Brexit - now we see what it means.

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Shan
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Re: Brexit - now we see what it means.

Post by Shan » Wed Jan 16, 2019 5:11 pm

big mervyn wrote: Probably took great pride in never having set foot in the Free State mind :roll: Arlene is Bitter Orange personified.
I think she has some Gael in her heritage. Those folk are almost always worse (Though thankfully not my old pal LKOTP) in terms of bitterness or extremism as they seem to have something to prove or some such ballix.

Think of d1ckheads like Eddy Morrison in GB.
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Re: Brexit - now we see what it means.

Post by Cap'n Grumpy » Wed Jan 16, 2019 5:17 pm

Shan wrote:
Cap'n Grumpy wrote: Depends on what you mean by hard or soft.

What many regarded as a hard border was nothing to do with customs and everything to do with security.

Prior to that there were customs posts but (and I may be wrong in this) most cars and light vans etc passed freely through without hassle. Larger goods vehicles were prone to checks, but even then not all, or so I have been led to believe.

Possibly you could call it a soft-boiled border, but nothing like the queues of vehicles that have been witnessed at other borders.
That is why I very carefully used the word "creative". However thank you Arlene for the input. :D
Shirley, you're not calling me Arlene, are ya? :lol:

It may have been creative, (and heaven forbid that I should ever side with the DUP), but it's closer to the current and predicted scenarios post Brexit ... no hard border unless it's due to a security issue because of a threat from republican terrorism ... :shock:



NB: I abhor loyalist terrorists as much as republican - they're all criminals - but I'm unaware of loyalist crims using the border to aid their law-breaking.
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Re: Brexit - now we see what it means.

Post by Rooster » Wed Jan 16, 2019 5:43 pm

Cap'n Grumpy wrote:
Shan wrote:So I hear that Arlene said there was never a hard border on this island. That's a bit creative.
Depends on what you mean by hard or soft.

What many regarded as a hard border was nothing to do with customs and everything to do with security.

Prior to that there were customs posts but (and I may be wrong in this) most cars and light vans etc passed freely through without hassle. Larger goods vehicles were prone to checks, but even then not all, or so I have been led to believe.

Possibly you could call it a soft-boiled border, but nothing like the queues of vehicles that have been witnessed at other borders.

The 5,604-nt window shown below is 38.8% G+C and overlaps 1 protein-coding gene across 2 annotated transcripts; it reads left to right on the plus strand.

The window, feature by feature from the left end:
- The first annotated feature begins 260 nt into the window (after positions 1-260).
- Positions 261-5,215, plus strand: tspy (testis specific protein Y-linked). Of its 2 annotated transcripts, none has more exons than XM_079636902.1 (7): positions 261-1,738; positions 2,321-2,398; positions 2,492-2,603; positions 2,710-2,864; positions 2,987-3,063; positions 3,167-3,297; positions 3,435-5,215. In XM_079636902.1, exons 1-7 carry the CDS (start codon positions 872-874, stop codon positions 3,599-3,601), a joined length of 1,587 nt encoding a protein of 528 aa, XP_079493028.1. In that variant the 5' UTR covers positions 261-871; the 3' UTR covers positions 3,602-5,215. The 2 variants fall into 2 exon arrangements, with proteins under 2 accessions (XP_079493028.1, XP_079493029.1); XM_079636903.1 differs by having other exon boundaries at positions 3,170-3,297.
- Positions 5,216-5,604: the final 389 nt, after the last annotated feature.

Mid to late 60's is as far back as I remember and you got a separate triangle tax disc for the car for crossing the border, customs posts stopped all cars and asked "anything to declare" , the smaller roads were marked "unapproved " and there were no customs facilities on them, not so bad if stopped with no taxable goods but bad if stopped with goods.
Smuggling happened with easy to carry stuff on tracks and taking chances on the roads at night.
Move forward to late 70's things got more sophisticated with radios and cars scouting roads, then the paramilitaries got involved to get their slice of the pie.
Army appeared around then but they only ever bothered with guns and semtex, saw many loads of fuel etc checked and waved through. Beef butter and grain went round and round lifting VAT refunds, customs posts got blown up and retreated back from the border, people got rich people died.
Then the customs union kicked in and most things became similar price, diesel laundering, cigarette petrol and drink smuggling started. At present cigarettes and drugs are about the height of the smuggling. Diesel laundering is not depending on the border.
And all is well but a bit boring crossing the border at present, in fact a lot of today's youth couldn't tell you where it actually is once they get off the main road and see the road signs change.
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Cap'n Grumpy
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Re: Brexit - now we see what it means.

Post by Cap'n Grumpy » Wed Jan 16, 2019 7:34 pm

I don't recall the separate tax disc, but then I was too young to drive back then.

I wouldn't have been a regular cross border traveller, but do recall doing it a number of times in both directions and seem to recall being stopped just once - briefly - and waved on after a "nothing to declare". Other times just waved through without so much as a by your leave.

Not the hardest of borders in my recollection, but I'm sure you crossed it much more often than I.
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Re: Brexit - now we see what it means.

Post by Dave » Wed Jan 16, 2019 7:41 pm

Cap'n Grumpy wrote:
Shan wrote:
Cap'n Grumpy wrote: Depends on what you mean by hard or soft.

What many regarded as a hard border was nothing to do with customs and everything to do with security.

Prior to that there were customs posts but (and I may be wrong in this) most cars and light vans etc passed freely through without hassle. Larger goods vehicles were prone to checks, but even then not all, or so I have been led to believe.

Possibly you could call it a soft-boiled border, but nothing like the queues of vehicles that have been witnessed at other borders.
That is why I very carefully used the word "creative". However thank you Arlene for the input. :D
Shirley, you're not calling me Arlene, are ya? [emoji38]

It may have been creative, (and heaven forbid that I should ever side with the DUP), but it's closer to the current and predicted scenarios post Brexit ... no hard border unless it's due to a security issue because of a threat from republican terrorism ... :shock:



NB: I abhor loyalist terrorists as much as republican - they're all criminals - but I'm unaware of loyalist crims using the border to aid their law-breaking.
Recently it seems loyalists have been invited down and given paid work. Notably in Roscommon.
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Re: Brexit - now we see what it means.